Can Stress Be Good for You? 3 Ways to Take Advantage of Stress

How can stress be good for you? What are ways to take advantage of stress, rather than let it defeat you?

Brad Stulberg and Steve Magness say that a combination of stress and rest is essential for growth, and discuss the optimal way to structure these cycles. We’ll focus on three of their recommendations for incorporating stress.

Check out Stulberg and Magness’s recommendations below.

Strategy #1: Partake in Challenges at the Edge of Your Comfort Zone

Stulberg and Magness argue that challenges that push us out of our comfort zone—without making us lose control—are a crucial type of stress, but they also show how stress can be good for you. According to Mihaly Csikszentmihalyi, these challenges strike a perfect balance between stress that’s too strenuous and stress that’s not strenuous enough. Tasks that are too easy, Stulberg and Magness point out, aren’t challenging enough to stimulate growth, while tasks that are too difficult prevent us from focusing and thus hinder our growth.

(Shortform note: In Flow, Csikszentmihalyi explains that a similar principle applies to the number of stressors that we experience on a daily basis. He writes that when faced with too few challenges, we tend to become complacent and thus stop improving. By contrast, when we’re overwhelmed by too many challenges, we become too anxious to grow from these challenges.)

Strategy #2: Focus Intensely During Stress

Stulberg and Magness report that experiments from behavioral scientist K. Anders Ericsson confirm that intense focus is essential to optimize our training. For instance, in one experiment, Ericsson examined the practice schedules of expert violinists at the Global Music Academy in Berlin. He found that, though all the violinists practiced for roughly the same amount of time, they spent that time differently—the truly elite violinists practiced with singular focus, whereas the more “average” violinists tended to practice inefficiently because of distractions.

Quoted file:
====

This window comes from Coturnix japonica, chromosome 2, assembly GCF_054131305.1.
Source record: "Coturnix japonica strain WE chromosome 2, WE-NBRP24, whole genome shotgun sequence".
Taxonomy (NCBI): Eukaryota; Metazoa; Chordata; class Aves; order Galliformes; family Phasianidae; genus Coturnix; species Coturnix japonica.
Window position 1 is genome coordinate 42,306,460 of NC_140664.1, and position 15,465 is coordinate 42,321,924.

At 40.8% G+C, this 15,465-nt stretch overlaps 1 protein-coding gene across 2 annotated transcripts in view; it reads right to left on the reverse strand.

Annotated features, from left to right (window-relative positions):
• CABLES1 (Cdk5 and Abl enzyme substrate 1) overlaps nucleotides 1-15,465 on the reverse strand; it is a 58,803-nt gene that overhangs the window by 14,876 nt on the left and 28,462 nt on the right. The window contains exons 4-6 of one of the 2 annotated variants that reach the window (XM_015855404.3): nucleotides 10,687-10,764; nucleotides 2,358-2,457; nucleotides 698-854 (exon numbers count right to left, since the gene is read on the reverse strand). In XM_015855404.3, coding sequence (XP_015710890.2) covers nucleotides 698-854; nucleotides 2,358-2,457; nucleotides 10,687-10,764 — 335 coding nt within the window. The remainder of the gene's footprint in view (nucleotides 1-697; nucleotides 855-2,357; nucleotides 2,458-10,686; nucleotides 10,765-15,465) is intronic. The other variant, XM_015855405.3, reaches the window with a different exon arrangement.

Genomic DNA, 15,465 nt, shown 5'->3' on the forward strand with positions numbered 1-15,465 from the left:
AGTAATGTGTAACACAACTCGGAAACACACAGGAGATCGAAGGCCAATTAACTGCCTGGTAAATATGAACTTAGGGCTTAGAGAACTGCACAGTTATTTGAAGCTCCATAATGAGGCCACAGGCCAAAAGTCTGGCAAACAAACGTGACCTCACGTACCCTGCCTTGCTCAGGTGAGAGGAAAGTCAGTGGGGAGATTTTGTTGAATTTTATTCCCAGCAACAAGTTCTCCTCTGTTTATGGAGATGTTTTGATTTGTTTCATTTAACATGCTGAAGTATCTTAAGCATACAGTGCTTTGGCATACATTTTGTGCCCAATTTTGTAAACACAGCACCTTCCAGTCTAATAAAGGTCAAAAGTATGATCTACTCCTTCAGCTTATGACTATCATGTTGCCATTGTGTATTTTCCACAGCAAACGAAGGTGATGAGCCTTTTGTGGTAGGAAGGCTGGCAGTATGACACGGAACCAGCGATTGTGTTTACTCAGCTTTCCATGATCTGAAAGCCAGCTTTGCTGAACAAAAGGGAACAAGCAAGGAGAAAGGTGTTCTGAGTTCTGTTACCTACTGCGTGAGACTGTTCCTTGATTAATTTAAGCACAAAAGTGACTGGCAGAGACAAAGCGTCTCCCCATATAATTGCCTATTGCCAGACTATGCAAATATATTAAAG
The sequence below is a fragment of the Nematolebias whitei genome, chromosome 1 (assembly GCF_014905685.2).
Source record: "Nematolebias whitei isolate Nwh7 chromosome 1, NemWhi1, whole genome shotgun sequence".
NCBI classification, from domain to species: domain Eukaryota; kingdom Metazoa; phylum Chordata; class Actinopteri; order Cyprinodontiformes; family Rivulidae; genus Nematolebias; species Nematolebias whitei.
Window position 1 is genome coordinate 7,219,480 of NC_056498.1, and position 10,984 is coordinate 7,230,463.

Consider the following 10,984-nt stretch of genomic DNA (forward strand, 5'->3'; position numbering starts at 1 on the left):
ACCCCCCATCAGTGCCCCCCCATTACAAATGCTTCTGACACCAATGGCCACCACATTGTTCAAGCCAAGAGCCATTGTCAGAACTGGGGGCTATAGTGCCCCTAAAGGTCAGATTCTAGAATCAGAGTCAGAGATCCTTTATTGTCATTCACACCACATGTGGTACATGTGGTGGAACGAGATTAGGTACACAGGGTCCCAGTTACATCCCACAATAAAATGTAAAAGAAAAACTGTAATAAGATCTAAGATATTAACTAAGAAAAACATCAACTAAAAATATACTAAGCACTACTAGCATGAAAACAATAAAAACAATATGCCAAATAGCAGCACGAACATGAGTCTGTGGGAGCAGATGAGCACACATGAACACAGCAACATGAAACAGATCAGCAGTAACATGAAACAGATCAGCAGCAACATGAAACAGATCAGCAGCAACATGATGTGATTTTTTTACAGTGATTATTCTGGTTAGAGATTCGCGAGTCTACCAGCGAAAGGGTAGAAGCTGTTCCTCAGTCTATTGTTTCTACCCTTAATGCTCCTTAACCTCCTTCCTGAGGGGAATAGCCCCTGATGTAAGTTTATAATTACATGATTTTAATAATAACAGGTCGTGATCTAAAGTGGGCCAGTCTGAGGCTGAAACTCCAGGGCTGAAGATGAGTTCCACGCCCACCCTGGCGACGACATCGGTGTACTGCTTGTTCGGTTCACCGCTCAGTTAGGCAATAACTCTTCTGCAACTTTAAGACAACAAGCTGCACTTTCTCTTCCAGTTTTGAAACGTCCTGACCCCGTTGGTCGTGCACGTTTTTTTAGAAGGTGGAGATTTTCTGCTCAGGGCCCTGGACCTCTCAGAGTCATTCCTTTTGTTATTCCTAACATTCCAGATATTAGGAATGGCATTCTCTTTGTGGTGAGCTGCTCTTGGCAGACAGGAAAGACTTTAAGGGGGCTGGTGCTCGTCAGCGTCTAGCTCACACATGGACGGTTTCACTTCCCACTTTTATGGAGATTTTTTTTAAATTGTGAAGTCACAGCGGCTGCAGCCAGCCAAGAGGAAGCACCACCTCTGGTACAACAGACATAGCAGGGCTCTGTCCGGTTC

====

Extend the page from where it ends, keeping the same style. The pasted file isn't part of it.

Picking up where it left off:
(Shortform note: Although Stulberg and Magness focus on Ericsson’s claim that effective stress must be free of distractions, Ericsson himself clarifies that optimal training requires much more than just freedom from distractions. In Peak, he explains that optimal training—which he calls deliberate practice—requires a host of precise conditions. For example, training should involve precise measurement to see whether you’ve met a concrete goal. Moreover, training should include teachers and coaches who can ensure that your training regimen is effective.)

Strategy #3: Use Short Periods of Stress

Stulberg and Magness emphasize that periods of focused training shouldn’t last indefinitely. On the contrary, they argue that stress should occur in short periods lasting around an hour. In addition to Ericsson’s own research, which found that top performers generally work in 60- to 90-minute bursts, Stulberg and Magness cite findings from the Draugiem Group, a social networking company that examined its most successful employees. The group found that on average, its best employees spent 52 minutes working intensely before taking a 17-minute break. In a similar vein, Stulberg and Magness report that the most efficient workers in a meat processing plant worked 51 minutes before taking a 9-minute break. 

(Shortform note: Experts explain that one reason why it can be helpful to take breaks of approximately 15 minutes after about an hour of work is psychological: The knowledge that a break is imminent motivates us to work wholeheartedly during that hour. On the other hand, when we work without a definitive end in sight, our motivation is more likely to wane, leading to lower productivity.)

Can Stress Be Good for You? 3 Ways to Take Advantage of Stress

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Like what you just read? Read the rest of the world's best book summary and analysis of Brad Stulberg and Steve Magness's "Peak Performance" at Shortform.

Here's what you'll find in our full Peak Performance summary:

  • That the quest for excellence leaves us suffering from exhaustion and burnout
  • Why cycles of stress and rest are necessary for sustainable elite performance
  • How to develop a consistent routine and structure your time

Katie Doll

Somehow, Katie was able to pull off her childhood dream of creating a career around books after graduating with a degree in English and a concentration in Creative Writing. Her preferred genre of books has changed drastically over the years, from fantasy/dystopian young-adult to moving novels and non-fiction books on the human experience. Katie especially enjoys reading and writing about all things television, good and bad.

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